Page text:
The Changing Landscape for Women in Engineering

The growth of the engineering industry has seen the UK workplace become more diverse – it is clear to see that attitudes are changing in the industry as more and more women opt for a career in the engineering sector.

Back in 2013, the UK had the lowest percentage of female engineering professionals in Europe, with less than 10 per cent, as Latvia, Bulgaria, and Cyprus led the way with almost 30 per cent.

By 2015 women made up just nine per cent of the engineering workforce, a figure that grew to 11 per cent by 2017. In the latest figures produced by Engineering UK, 12.37 per cent of engineers in the UK are women, representing a 25 per cent jump in numbers in just four years.

Across science, technology, engineering, and mathematics (STEM), some of the most influential figures in the industries are women. For example, British chemist Rosalind Franklin is among the trailblazers for women in engineering, having played a key role in the understanding of DNA in the late 1940s.

More recently, American computer scientist Katie Bouman has been celebrated for engineering the first image of a black hole after leading the creation of an algorithm that resulted in a visualisation of a supermassive black hole in 2019.

Women sign up to engineering courses

With an increasing number of teenage girls being inspired by industry leaders, there has also been an upturn in females signing up to educational courses. Universities and Colleges Admissions Service (UCAS) statistics show that over 24,000 females graduated from core STEM subjects in 2018, almost 2,000 more than in 2015.

Newcastle College has seen a 60 per cent rise in the number of females signing up to engineering courses compared to the previous year. The launch of new courses, including the Foundation Degree in Rail Engineering and an Offshore Renewables and Subsea Engineering Diploma has coincided with the rising interest in the industry.

A college spokesperson said: “It’s really encouraging to see the rise in girls signing up to engineering subjects and I hope this is something that we see continue. Our own focus on showcasing our female students and the general push to encourage more girls into STEM is definitely having a positive effect. It’s fantastic when girls approach us at Open Events about engineering, even if they seem a little hesitant, it often just takes a bit of encouragement.”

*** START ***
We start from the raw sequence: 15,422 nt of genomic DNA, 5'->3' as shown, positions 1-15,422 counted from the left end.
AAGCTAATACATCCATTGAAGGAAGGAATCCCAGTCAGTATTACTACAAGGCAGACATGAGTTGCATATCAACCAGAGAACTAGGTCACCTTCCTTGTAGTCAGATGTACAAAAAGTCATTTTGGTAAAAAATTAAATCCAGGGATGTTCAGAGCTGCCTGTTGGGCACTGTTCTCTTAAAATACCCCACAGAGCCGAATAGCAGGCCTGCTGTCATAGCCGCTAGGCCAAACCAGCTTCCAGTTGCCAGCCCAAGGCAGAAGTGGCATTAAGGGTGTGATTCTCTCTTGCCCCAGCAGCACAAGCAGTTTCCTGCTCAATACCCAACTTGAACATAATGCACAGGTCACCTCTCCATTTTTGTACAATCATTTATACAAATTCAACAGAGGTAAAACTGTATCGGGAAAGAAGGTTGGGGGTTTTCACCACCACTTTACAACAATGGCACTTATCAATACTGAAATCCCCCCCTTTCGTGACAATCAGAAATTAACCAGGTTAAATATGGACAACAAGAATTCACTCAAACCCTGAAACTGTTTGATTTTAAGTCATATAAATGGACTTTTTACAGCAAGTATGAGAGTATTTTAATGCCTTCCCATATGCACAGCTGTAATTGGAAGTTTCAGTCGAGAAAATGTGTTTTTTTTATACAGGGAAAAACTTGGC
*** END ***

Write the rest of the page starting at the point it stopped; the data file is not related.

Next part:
A case in point

Charlotte Palmer is studying Offshore Renewables and Subsea Engineering Diploma at Newcastle College and said her decision to study engineering came as a shock to her family.

“My parents didn’t really have a lot to do with my decision,” she says. “They encouraged me to make up my own mind, but I think they were a bit surprised.”

Ms Palmer, who lives close to one of the UK’s leading offshore energy support bases at Port of Blyth, said she signed up to the course after seeing the ‘This Girl Can’ campaign, which, although centred around women in sport, reminds women that they can do whatever they want.

She added: “I suppose that made me think more about options I might not have before. I told my friends I was enrolling on this course and a lot of them still said ‘that’s for boys’ or ‘I don’t want to be the only girl’ but the way I see it is, I’m only the only girl because that’s what other girls have been afraid of.

“I’ve visited the Energy Academy and met girls on other energy and engineering courses, just not my own. They had similar experiences to me. Most girls do still think that way and I’m not sure how to change that.”

Smashing stereotypes and building for the future

Tia Jones is in the first year of a Foundation Degree in Rail Engineering at Newcastle College and has already landed a job as a track worker with Ganymede Solutions.

“With my dad being a joiner, I’ve always been interested in engineering,” said Ms Jones. “Myself and my brother had always played with Lego when we were younger and I had helped my dad fix cars, so engineering has always been in my background.”

Throughout British Science Week a ‘smashing stereotypes’ campaign will be led by the British Science Association to tackle stereotypes in STEM. The campaign will highlight the broad range of jobs and careers available, using the #EverydayScientist hashtag to promote awareness on social media channels.

With the campaign targeting diversity awareness, it will explore ethnic minorities working in STEM as well as gender stereotypes, and more widely, the desire to create a more inclusive working sector.

As the number of women in STEM careers is set to reach one million in 2020, it is clear that women will play a major role in the future of these industries. Already, women make up around 30 per cent of the world’s researchers, and the rise of new and more varied courses will only bolster this development.